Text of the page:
Laughing Buddha

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The Joker Buddha

Maitreya, the Laughing Buddha, at the Kuan Yin Buddhist Temple in Richmond. Photo by David Lansing.

Laura and I pass by stands selling fresh berries and corn and other produce and then all of a sudden in the middle of this farmland there’s a Sunni mosque and then a temple for Sikhs followed by a Krishna center, Jewish synagogue, and several churches. We are on the Highway to Heaven, on our way to the Kuan Yin Temple, one of the most authentic Chinese Buddhist temples in North America.

We walk through the temple’s classical gardens where lotus flowers float in a jade-colored pond surrounded by elegant bonsai trees, all meant to recreate Deer Park where the Buddha Sakyamuni delivered the first sermon to his five disciples thousands of years ago.

And there in a courtyard shaded by fragrant cedar trees is my old friend the Laughing Buddha. Except this Laughing Buddha, unlike the one I wrote about on Tuesday that I saw in the Ten Fu tea shop in the Aberdeen Centre, is a little creepy looking. His white face and lipsticked lips make him look like Heath Ledger’s The Joker from the second Batman movie. Which is too bad. Because the Laughing Buddha is supposed to be a good guy. They say that he will be reborn after the degeneration of times and will succeed Gautama Buddha and help people realize their goodness and compassion. But I don’t know. I’m not feeling that way about this particular Joker Buddha.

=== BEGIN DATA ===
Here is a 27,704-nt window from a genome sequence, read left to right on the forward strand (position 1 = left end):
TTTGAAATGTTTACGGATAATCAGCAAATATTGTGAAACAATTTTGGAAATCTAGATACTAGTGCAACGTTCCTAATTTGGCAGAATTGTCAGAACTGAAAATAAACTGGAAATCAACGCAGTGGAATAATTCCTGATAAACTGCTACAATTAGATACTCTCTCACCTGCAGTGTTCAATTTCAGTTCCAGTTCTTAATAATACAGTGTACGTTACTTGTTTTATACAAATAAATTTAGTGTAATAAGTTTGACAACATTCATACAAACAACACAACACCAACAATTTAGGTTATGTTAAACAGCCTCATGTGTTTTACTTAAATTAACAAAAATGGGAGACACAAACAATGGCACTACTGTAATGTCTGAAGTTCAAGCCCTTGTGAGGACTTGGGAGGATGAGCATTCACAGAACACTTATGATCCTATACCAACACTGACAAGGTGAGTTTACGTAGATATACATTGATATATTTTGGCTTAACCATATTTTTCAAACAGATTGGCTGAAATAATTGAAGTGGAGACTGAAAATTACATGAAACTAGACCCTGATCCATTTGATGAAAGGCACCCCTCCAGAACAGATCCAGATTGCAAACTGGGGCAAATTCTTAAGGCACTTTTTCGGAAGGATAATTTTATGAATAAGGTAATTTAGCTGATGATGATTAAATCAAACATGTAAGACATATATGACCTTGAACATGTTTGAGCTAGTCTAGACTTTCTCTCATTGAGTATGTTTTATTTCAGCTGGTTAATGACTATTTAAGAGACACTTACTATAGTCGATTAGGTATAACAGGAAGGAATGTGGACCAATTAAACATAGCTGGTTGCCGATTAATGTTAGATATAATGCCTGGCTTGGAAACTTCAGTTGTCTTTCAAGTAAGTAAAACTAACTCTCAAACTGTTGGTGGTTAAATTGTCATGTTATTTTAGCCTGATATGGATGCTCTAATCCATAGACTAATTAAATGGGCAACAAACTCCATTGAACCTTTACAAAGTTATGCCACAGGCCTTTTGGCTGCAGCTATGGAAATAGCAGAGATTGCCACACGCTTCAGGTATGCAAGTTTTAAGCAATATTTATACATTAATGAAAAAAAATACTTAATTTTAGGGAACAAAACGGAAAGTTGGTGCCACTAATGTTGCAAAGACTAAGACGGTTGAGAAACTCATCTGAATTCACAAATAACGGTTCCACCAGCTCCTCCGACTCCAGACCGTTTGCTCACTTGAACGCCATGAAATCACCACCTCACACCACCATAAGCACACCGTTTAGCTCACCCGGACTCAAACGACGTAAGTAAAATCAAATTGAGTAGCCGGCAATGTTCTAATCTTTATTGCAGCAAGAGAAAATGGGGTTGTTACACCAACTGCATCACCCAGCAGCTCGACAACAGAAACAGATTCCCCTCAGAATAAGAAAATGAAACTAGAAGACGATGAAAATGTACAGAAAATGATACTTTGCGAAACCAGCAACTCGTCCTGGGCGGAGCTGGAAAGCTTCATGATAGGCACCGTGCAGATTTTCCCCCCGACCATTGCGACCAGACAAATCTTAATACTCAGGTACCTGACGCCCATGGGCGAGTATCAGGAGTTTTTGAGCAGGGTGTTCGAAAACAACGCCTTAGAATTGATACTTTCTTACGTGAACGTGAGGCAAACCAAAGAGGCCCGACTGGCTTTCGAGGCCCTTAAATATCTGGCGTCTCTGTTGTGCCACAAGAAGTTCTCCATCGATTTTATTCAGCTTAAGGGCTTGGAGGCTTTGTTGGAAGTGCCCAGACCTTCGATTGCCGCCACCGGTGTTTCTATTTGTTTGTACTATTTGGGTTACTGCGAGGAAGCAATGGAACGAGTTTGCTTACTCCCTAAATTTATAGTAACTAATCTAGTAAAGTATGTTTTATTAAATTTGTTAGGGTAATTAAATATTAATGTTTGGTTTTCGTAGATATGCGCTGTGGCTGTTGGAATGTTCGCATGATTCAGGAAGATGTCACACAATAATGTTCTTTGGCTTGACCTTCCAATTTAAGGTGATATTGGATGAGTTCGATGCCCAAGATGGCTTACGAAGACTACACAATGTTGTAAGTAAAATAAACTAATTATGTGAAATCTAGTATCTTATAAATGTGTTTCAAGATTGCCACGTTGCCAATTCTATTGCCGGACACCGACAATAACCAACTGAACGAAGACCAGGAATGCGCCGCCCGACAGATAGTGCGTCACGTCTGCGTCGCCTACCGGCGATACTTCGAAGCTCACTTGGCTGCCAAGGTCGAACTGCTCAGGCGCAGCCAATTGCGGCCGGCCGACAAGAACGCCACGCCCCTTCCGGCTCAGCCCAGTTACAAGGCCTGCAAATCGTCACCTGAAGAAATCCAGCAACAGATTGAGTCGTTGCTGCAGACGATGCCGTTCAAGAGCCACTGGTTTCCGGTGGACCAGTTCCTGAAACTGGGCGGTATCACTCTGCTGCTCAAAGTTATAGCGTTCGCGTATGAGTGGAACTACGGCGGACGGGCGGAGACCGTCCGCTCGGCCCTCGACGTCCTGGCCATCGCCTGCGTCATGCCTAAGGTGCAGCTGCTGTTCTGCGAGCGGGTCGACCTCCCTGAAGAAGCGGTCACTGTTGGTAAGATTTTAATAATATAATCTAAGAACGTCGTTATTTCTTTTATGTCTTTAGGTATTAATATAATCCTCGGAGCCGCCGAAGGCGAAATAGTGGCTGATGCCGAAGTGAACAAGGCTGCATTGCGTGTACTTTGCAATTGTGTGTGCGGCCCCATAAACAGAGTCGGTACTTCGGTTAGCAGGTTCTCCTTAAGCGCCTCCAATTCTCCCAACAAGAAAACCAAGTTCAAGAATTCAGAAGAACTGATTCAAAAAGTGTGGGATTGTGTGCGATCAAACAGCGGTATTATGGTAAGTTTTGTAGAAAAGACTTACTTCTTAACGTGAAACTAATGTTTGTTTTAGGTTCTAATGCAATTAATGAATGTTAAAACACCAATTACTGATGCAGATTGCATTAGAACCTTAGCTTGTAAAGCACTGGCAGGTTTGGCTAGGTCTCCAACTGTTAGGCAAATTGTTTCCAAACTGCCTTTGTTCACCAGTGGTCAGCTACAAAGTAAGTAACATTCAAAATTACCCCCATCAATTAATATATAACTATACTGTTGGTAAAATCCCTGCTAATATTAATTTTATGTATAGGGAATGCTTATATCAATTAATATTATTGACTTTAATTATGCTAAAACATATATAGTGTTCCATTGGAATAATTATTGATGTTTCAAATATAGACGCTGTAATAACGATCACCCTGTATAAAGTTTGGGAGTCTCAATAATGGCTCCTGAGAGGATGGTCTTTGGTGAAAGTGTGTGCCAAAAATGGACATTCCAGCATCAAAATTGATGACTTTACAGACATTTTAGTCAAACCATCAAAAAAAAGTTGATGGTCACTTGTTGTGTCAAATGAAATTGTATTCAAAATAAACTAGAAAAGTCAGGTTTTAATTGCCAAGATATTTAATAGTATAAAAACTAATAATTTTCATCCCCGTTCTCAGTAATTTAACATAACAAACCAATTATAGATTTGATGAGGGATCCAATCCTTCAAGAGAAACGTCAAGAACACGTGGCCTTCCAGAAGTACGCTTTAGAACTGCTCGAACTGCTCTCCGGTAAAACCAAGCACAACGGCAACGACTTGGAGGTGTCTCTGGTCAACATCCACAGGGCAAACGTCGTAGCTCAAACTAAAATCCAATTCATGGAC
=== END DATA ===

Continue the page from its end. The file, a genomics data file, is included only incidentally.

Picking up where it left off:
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Budai, the Laughing Buddha

Budai, the Laughing Buddha. Photo by David Lansing.

I went back to Ten Fu yesterday afternoon thinking I just might buy a zisha teapot. Instead, I got sidetracked looking at a two-foot-high carving of a Laughing Buddha.

This is Budai, which means “Cloth Sack.” You see the bag tucked under the right arm of this cheerful fella? Well the story goes that Budai, who is always depicted as a fat bald man wearing a robe and prayer beads, carries his few possessions in a cloth sack. Hence the name.

He is oftentimes depicted as entertaining or being followed by children. Perhaps because they say he went around handing out penny candy to poor children.

This Budai is the best I’ve ever seen. There was just something about him that made you want to pick him up (if that was even possible) and take him home. God knows we could all use a little laughing man in our lives, don’t you think?

And I still haven’t bought my zisha teapot. Next time I find a good deal on a hotel in Richmond, I will definitely go back for my zisha teapot.

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